The Death Spiral of Journalism

Peter King, an excellent and very liberal sportswriter, pointedly refuses an invitation to defend his former publication, Sports Illustrated:

On Sports Illustrated and AI. From Nick Colletti, of Grapevine, Texas: “Given your expressed disgust with the recent Charissa Thompson episode, I’d like to get your thoughts on your former employer, Sports Illustrated, being accused of publishing AI-generated stories by non-existent writers. If true, this confirms the death spiral of journalism.”

It’s a sham. It’s a shame. It’s also not surprising that a company that bought a grand brand in the sports media space (but heading downhill fast) would do what so many companies that are money-first, -second and -third would do—try to make money off the great name of Sports Illustrated instead of trying to revive it and make it great again. In the business of journalism, we face a major challenge from companies that cut costs further than down to the bone—but actually into the bone marrow. That resulted in a story by the site Futurism that reported that posted stories or reviews that were generated by Artificial Intelligence writers, with bylines of invented writers. When Futurism contacted the company for comment on using fake people to write fake stories passed off as content from venerable Sports Illustrated, the stories and the bios of the “writers” disappeared from the site. What the owners of the company are doing now is using the Sports Illustrated name to make money on other things that have nothing to do with journalism.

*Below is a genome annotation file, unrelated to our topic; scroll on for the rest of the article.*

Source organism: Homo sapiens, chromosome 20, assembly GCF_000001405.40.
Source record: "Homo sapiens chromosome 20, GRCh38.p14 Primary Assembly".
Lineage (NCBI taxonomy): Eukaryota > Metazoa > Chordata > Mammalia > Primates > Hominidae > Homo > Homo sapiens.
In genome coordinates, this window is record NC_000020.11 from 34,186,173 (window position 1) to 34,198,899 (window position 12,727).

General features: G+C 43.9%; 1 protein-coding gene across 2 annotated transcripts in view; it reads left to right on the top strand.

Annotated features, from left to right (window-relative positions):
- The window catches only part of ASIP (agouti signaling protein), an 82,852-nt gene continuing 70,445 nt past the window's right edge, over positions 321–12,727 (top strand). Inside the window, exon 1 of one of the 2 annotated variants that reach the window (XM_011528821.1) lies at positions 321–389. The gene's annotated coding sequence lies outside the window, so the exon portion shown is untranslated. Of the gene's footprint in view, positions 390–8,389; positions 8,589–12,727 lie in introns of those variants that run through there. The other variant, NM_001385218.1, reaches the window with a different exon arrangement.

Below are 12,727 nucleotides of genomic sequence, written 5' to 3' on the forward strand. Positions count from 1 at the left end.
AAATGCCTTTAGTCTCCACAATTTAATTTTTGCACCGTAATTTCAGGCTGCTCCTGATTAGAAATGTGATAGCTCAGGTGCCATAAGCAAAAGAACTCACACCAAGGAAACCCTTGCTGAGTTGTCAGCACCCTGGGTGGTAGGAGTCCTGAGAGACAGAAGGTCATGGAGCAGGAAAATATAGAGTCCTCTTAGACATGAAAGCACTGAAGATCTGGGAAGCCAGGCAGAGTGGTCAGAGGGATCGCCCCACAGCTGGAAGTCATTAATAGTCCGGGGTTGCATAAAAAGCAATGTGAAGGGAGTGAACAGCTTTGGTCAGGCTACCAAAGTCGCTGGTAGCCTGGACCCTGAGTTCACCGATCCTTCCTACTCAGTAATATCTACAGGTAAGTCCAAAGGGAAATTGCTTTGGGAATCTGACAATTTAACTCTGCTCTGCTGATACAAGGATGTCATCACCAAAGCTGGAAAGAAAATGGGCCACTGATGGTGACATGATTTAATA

It’s fascinating to see how even those who are completely blind to the intrinsic degradation of Clown World are capable of seeing the fundamental evil of the corpocracy when it touches their own area of expertise. But there is no reason to mourn the loss of something that was always dyscivilizational, to the contrary, it’s a reminder of how it is wise and proper to focus on building our own platforms and institutions instead of attempting to take the easy path to what supposedly passes for success.

Michael Crichton was right, he was just three decades too early.

In 1993, novelist Michael Crichton riled the news business with a Wired magazine essay titled “Mediasaurus,” in which he prophesied the death of the mass media—specifically the New York Times and the commercial networks. “Vanished, without a trace,” he wrote.

The mediasaurs had about a decade to live, he wrote, before technological advances—”artificial intelligence agents roaming the databases, downloading stuff I am interested in, and assembling for me a front page”—swept them under. Shedding no tears, Crichton wrote that the shoddy mass media deserved its deadly fate.

“[T]he American media produce a product of very poor quality,” he lectured. “Its information is not reliable, it has too much chrome and glitz, its doors rattle, it breaks down almost immediately, and it’s sold without warranty. It’s flashy but it’s basically junk.”

It’s pretty obvious that he will have been proven right by 2033… and there’s that number again.